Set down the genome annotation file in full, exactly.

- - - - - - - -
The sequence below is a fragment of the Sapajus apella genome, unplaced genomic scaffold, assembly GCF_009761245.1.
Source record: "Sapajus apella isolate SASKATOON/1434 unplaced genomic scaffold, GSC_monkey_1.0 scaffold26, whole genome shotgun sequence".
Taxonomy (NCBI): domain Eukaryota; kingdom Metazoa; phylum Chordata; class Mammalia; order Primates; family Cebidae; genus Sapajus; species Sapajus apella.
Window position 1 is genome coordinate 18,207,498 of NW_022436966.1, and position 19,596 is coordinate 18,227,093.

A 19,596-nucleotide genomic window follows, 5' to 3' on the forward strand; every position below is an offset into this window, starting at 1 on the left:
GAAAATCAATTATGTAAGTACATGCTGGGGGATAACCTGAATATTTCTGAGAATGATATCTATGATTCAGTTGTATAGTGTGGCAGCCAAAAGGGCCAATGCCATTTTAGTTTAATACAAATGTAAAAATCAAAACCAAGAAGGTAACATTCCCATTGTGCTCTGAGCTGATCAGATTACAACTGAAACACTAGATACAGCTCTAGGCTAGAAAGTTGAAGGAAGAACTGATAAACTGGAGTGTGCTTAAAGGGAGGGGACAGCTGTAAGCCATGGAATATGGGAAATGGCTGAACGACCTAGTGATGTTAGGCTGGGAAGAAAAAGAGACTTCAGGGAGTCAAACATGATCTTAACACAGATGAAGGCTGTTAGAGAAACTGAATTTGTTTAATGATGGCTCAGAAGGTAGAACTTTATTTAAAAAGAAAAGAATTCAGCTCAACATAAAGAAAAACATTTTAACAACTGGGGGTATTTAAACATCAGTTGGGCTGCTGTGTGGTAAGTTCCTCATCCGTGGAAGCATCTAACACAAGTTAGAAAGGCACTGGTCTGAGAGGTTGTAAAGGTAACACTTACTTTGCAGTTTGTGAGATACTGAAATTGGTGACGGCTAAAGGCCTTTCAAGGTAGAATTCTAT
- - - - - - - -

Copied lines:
The sequence below is a fragment of the Sapajus apella genome, unplaced genomic scaffold, assembly GCF_009761245.1.
Source record: "Sapajus apella isolate SASKATOON/1434 unplaced genomic scaffold, GSC_monkey_1.0 scaffold26, whole genome shotgun sequence".
Taxonomy (NCBI): domain Eukaryota; kingdom Metazoa; phylum Chordata; class Mammalia; order Primates; family Cebidae; genus Sapajus; species Sapajus apella.
Window position 1 is genome coordinate 18,207,498 of NW_022436966.1, and position 19,596 is coordinate 18,227,093.

A 19,596-nucleotide genomic window follows, 5' to 3' on the forward strand; every position below is an offset into this window, starting at 1 on the left:
GAAAATCAATTATGTAAGTACATGCTGGGGGATAACCTGAATATTTCTGAGAATGATATCTATGATTCAGTTGTATAGTGTGGCAGCCAAAAGGGCCAATGCCATTTTAGTTTAATACAAATGTAAAAATCAAAACCAAGAAGGTAACATTCCCATTGTGCTCTGAGCTGATCAGATTACAACTGAAACACTAGATACAGCTCTAGGCTAGAAAGTTGAAGGAAGAACTGATAAACTGGAGTGTGCTTAAAGGGAGGGGACAGCTGTAAGCCATGGAATATGGGAAATGGCTGAACGACCTAGTGATGTTAGGCTGGGAAGAAAAAGAGACTTCAGGGAGTCAAACATGATCTTAACACAGATGAAGGCTGTTAGAGAAACTGAATTTGTTTAATGATGGCTCAGAAGGTAGAACTTTATTTAAAAAGAAAAGAATTCAGCTCAACATAAAGAAAAACATTTTAACAACTGGGGGTATTTAAACATCAGTTGGGCTGCTGTGTGGTAAGTTCCTCATCCGTGGAAGCATCTAACACAAGTTAGAAAGGCACTGGTCTGAGAGGTTGTAAAGGTAACACTTACTTTGCAGTTTGTGAGATACTGAAATTGGTGACGGCTAAAGGCCTTTCAAGGTAGAATTCTAT